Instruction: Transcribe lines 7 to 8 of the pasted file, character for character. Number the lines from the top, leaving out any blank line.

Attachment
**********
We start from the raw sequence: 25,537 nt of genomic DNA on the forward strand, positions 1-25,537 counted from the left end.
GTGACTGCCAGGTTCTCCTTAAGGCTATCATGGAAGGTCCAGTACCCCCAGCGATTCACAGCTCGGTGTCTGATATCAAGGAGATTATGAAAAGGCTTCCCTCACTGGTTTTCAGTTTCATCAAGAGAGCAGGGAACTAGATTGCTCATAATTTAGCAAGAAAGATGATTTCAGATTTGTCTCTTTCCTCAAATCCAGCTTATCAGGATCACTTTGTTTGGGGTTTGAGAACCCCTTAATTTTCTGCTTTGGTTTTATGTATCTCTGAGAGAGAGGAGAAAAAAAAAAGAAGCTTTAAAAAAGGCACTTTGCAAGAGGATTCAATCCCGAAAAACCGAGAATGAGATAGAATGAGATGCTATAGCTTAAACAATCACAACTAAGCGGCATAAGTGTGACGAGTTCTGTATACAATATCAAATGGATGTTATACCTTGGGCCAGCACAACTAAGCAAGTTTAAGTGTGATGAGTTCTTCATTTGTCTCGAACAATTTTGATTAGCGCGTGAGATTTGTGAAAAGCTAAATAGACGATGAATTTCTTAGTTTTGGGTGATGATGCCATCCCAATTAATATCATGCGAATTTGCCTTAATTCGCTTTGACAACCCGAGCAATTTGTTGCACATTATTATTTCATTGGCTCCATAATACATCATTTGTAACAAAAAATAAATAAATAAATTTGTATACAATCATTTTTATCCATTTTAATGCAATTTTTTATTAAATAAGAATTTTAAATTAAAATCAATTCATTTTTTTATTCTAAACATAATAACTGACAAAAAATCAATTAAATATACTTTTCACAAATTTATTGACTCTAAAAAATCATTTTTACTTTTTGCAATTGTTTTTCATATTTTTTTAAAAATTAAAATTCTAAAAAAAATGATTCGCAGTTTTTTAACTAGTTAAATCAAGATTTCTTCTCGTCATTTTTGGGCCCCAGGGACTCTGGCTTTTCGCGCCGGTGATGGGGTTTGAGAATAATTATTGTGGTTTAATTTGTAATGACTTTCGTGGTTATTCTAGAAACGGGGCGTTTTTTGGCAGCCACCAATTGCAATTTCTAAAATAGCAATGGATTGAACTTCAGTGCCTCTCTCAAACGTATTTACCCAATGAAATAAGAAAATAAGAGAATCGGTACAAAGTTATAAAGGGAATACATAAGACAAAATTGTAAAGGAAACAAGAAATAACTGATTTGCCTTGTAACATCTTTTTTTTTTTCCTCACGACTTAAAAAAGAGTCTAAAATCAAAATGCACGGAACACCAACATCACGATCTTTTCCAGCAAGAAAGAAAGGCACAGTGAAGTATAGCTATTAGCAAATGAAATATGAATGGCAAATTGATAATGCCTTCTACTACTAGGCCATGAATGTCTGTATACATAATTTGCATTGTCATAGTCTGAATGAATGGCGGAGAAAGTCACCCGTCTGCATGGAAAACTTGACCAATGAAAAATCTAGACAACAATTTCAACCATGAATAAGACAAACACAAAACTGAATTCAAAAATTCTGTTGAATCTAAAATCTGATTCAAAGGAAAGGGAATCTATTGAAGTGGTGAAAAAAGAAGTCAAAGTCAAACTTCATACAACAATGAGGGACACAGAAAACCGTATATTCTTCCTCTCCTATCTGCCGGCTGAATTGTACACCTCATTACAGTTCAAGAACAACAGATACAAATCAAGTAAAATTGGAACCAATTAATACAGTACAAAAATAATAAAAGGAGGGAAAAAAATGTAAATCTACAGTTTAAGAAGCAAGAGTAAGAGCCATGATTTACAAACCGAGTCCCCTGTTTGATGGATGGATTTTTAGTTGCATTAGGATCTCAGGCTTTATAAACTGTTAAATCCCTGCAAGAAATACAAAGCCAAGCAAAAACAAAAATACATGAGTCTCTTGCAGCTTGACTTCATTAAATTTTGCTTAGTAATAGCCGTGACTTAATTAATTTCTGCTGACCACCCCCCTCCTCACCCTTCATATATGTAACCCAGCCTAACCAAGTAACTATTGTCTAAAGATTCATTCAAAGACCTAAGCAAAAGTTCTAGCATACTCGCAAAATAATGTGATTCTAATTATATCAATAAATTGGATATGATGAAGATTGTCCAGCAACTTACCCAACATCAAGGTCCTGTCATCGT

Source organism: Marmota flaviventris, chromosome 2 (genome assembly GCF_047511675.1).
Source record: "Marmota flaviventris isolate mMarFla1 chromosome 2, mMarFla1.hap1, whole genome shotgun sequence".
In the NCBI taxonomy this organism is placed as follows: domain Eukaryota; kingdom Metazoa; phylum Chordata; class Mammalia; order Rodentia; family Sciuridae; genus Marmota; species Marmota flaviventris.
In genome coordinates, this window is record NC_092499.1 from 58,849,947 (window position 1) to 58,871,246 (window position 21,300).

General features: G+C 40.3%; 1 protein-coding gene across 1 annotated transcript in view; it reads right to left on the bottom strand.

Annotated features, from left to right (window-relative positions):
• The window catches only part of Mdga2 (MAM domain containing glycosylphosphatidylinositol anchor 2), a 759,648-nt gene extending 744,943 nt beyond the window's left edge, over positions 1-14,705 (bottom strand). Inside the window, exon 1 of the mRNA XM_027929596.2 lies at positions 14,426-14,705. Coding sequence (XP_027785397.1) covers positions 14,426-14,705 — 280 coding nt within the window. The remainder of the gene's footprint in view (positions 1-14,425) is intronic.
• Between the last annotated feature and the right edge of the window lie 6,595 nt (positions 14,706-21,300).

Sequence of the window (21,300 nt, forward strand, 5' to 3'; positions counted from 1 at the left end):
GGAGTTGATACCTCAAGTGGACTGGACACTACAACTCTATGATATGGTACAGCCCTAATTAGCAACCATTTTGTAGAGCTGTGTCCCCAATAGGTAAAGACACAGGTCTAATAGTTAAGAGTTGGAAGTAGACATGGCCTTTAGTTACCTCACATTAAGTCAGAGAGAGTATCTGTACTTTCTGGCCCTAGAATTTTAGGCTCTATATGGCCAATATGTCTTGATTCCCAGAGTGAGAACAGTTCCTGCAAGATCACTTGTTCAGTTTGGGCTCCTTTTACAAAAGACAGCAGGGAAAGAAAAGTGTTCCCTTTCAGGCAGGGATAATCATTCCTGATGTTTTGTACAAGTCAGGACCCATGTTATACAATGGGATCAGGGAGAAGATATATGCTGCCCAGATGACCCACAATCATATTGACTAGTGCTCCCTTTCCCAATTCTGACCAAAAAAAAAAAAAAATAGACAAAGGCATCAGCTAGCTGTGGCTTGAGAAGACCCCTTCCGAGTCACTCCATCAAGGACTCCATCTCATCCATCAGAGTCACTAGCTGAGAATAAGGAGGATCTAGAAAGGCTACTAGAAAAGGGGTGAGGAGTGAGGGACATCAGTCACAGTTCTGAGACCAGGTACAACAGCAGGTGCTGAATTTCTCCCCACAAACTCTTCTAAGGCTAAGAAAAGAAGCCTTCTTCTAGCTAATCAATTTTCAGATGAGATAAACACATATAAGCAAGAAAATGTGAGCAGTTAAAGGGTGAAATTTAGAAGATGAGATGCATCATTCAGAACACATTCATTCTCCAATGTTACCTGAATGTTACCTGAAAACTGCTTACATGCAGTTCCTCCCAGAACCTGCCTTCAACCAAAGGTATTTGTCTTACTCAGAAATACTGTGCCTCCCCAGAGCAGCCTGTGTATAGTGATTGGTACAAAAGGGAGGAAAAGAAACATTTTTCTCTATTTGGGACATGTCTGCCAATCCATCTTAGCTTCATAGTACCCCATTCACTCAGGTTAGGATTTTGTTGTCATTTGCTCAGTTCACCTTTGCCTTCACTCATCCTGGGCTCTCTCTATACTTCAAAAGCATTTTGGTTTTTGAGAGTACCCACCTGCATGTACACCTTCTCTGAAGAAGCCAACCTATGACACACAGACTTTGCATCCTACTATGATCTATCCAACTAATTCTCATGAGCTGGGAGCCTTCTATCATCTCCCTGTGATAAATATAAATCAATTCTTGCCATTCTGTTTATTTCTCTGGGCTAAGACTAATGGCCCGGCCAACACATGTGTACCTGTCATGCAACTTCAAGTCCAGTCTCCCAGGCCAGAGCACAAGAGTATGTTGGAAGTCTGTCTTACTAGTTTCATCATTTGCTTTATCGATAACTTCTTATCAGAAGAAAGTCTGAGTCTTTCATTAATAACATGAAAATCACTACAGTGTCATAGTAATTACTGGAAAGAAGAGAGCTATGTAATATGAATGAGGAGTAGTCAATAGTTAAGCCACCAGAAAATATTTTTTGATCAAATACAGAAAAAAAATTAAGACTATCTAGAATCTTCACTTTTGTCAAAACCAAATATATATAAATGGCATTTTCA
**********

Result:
General features: G+C 40.3%; 1 protein-coding gene across 1 annotated transcript in view; it reads right to left on the bottom strand.

Annotated features, from left to right (window-relative positions):